05.17.11 3:04 AM ET
Risky Gamesmanship Over the Debt Ceiling
It’s official: the United States government is overdrawn on its debt limit of $14.294 trillion as of yesterday. Well, not technically overdrawn, as the U.S. Treasury directed by Secretary Timothy Geithner has taken a variety of measures to forestall any actual federal defaults on its operations—which range from keeping the lights on at the Smithsonian to maintaining combat forces in Afghanistan. These accounting sleights-of-hand will delay any actual defaults to early August. But still, after months of inconclusive wrangling by both parties, a new Rubicon has been crossed.
This impasse is an escalation of a similar imbroglio over this year’s budget, but this time, both Republicans and Democrats are playing with real fire. A government shutdown was averted in early April, but that would have been resolved through public outrage within days, and with little real-world effects. A government default, however, would have consequences so severe that not only are the tactics of the Republicans destructive, but the response of the White House and President Obama smacks of rolling the dice with the universe.
The Republican position, urged on by the Tea Party, is simple: use the debt ceiling as a bargaining chit to force ever deeper cuts in government spending. House Speaker John Boehner said recently that any extension of the debt ceiling would have to be accompanied by equivalent cuts in spending, to the tune of trillions of dollars. Said Amy Kraemer of the Tea Party Express, “Our message has not only been no, but hell no” to raising the debt limit, and many members believe that the warnings of government officials about the consequences of default are just fear tactics. The federal government, they believe, has enough revenue to cover costs. In short, they oppose raising the debt ceiling while not actually believing that we have reached it.
Let’s start with the axiom that the congressional Republican and Tea Party position on the debt is in the realm of fantasy. In the next four months, the federal government will be unable to pay its bills absent authorization to issue more debt. Immediate cuts of $2 trillion in spending represents a level of draconian policy whose real-world consequences its advocates conveniently ignore.
One would have thought that in response Obama, with his steely calm, would enter the fray and call for maturity. But no. Instead, he had this to say on Sunday: “If investors around the world thought that the full faith and credit of the United States was not being backed up, if they thought that we might renege on our IOUs, it could unravel the entire financial system… We could have a worse recession than we already had. A worse financial crisis than we already had."
“Unravel the entire financial system?” “A worse financial crisis?” This is Armageddon talk, and some serious gamesmanship. Yes, it makes a certain sense in the insular Beltway world of politics. The debt ceiling has brought out extreme rhetoric at various points in the past decades, but in the context of the past three years of financial and psychological crisis, these words have an even greater resonance. They are especially powerful overseas, and news programs from Europe and Asia seized on Obama’s words as a sign that the United States might once again push the global financial system to the brink.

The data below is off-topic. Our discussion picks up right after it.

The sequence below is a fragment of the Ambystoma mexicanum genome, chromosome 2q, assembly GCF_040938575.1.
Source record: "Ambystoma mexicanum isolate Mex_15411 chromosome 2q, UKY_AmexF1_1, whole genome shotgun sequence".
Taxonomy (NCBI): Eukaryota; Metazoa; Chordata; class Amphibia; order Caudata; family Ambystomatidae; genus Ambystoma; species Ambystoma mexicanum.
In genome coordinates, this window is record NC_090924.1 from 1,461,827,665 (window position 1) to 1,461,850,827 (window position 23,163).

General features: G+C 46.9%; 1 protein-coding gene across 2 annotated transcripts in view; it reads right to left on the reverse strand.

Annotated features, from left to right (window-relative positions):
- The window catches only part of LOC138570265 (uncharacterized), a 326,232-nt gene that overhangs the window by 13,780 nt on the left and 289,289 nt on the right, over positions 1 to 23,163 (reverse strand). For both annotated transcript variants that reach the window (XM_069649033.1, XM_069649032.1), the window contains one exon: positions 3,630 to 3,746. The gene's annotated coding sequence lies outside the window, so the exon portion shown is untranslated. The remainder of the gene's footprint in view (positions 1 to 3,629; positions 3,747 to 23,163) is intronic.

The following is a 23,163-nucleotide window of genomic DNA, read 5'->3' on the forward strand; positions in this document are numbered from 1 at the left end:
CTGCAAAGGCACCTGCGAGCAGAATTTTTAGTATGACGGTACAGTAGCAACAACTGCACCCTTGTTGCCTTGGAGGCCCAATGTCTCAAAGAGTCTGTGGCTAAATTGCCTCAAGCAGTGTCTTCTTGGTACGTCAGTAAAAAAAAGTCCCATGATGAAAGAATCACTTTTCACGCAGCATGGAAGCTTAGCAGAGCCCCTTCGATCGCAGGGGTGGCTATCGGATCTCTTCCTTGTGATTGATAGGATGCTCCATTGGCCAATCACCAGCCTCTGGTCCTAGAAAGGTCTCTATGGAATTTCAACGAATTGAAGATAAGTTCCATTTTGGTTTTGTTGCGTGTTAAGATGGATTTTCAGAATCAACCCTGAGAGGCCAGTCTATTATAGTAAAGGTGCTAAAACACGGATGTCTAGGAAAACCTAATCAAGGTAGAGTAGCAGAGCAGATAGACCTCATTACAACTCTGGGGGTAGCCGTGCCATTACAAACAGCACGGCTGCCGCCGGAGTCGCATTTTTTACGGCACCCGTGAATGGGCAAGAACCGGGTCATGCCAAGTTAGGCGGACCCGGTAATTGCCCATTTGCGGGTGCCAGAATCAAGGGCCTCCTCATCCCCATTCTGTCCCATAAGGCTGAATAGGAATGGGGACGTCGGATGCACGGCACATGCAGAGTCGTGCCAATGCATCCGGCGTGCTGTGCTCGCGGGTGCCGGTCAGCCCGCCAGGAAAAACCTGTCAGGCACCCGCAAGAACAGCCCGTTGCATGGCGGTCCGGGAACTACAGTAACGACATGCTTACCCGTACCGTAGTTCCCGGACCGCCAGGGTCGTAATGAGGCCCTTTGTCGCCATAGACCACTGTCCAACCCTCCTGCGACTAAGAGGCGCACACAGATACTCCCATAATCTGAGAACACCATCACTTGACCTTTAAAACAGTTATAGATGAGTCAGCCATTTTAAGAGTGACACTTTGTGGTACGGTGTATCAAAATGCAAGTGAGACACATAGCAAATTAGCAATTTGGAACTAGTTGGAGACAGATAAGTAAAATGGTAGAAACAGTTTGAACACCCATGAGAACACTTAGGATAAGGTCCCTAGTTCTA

That is the real risk. The parties are locked in their octagon without a referee, aware only of the domestic news cycle and energizing their ideologically-driven bases. Meanwhile, the global financial system—which couldn’t care less about internecine American rivalries—is trying to integrate the risk that American myopia might once again trigger a worldwide credit crisis.
The parties are locked in their octagon without a referee, aware only of the domestic news cycle and energizing their ideologically-driven bases.
Some Republicans have floated the notion that a little default might be a good thing. Rates would shoot up, and the government would be forced to get serious about deficits. Market maven Stanley Druckenmiller said over the weekend that a default isn’t the end of the world; out-of-control spending is.
But for the rest of the planet, all of this—including Obama’s rhetoric—is yet another sign that the U.S. doesn’t get that it is a participant in a global world of capital, and that Republicans versus Democrats on the issue of how much is spent on Medicaid and Planned Parenthood is only one facet of a complicated system of credit, capital and payments that affects every corner of the globe.
This isn’t to say that the U.S. can make policy for the global financial system, especially given that it is a huge debtor nation and depends on global creditors. But these creditors and credit markets in general are prone to panic when major players show signs of irrationality and impulsiveness. Hearing the American president warn of impending financial collapse does nothing to stabilize those markets and everything to make them skittish, and the U.S. needs those markets calm in order to continue financing its deficits.
Raising the stakes is an old and familiar trope, but on this issue and at this time, it is foolish—and will only propel the world even faster to lessen its entanglement with America. The debt ceiling will be raised, now or later, but the damage that this debate does will take much longer to undo.
Zachary Karabell is President of River Twice Research and River Twice Capital. A regular commentator on CNBC and columnist for Time, he is the co-author of Sustainable Excellence: The Future of Business in a Fast-Changing World and Superfusion: How China and America Became One Economy and Why the World's Prosperity Depends On It.